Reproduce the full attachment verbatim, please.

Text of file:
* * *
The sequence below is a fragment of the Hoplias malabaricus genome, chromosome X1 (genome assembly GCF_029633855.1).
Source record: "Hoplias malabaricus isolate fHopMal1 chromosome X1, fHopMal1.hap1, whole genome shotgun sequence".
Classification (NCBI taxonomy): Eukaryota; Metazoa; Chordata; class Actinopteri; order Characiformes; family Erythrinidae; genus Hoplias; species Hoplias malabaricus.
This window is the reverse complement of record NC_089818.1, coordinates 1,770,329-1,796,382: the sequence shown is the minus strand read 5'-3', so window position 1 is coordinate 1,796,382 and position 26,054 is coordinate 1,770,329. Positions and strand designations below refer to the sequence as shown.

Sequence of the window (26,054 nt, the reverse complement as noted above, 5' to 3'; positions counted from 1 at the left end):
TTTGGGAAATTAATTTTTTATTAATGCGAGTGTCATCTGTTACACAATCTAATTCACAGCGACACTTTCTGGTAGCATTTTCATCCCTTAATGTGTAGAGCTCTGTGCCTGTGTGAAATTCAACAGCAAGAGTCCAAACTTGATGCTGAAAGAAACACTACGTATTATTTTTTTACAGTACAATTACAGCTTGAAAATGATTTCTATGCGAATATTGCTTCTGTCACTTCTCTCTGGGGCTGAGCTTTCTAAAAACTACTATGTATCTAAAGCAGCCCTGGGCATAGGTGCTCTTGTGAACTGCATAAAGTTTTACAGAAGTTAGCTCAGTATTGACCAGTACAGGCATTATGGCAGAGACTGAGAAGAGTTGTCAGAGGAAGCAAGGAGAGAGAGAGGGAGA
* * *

The sequence below is a fragment of the Hoplias malabaricus genome, chromosome X1 (genome assembly GCF_029633855.1).
Source record: "Hoplias malabaricus isolate fHopMal1 chromosome X1, fHopMal1.hap1, whole genome shotgun sequence".
Classification (NCBI taxonomy): Eukaryota; Metazoa; Chordata; class Actinopteri; order Characiformes; family Erythrinidae; genus Hoplias; species Hoplias malabaricus.
This window is the reverse complement of record NC_089818.1, coordinates 1,770,329-1,796,382: the sequence shown is the minus strand read 5'-3', so window position 1 is coordinate 1,796,382 and position 26,054 is coordinate 1,770,329. Positions and strand designations below refer to the sequence as shown.

Sequence of the window (26,054 nt, the reverse complement as noted above, 5' to 3'; positions counted from 1 at the left end):
TTTGGGAAATTAATTTTTTATTAATGCGAGTGTCATCTGTTACACAATCTAATTCACAGCGACACTTTCTGGTAGCATTTTCATCCCTTAATGTGTAGAGCTCTGTGCCTGTGTGAAATTCAACAGCAAGAGTCCAAACTTGATGCTGAAAGAAACACTACGTATTATTTTTTTACAGTACAATTACAGCTTGAAAATGATTTCTATGCGAATATTGCTTCTGTCACTTCTCTCTGGGGCTGAGCTTTCTAAAAACTACTATGTATCTAAAGCAGCCCTGGGCATAGGTGCTCTTGTGAACTGCATAAAGTTTTACAGAAGTTAGCTCAGTATTGACCAGTACAGGCATTATGGCAGAGACTGAGAAGAGTTGTCAGAGGAAGCAAGGAGAGAGAGAGGGAGA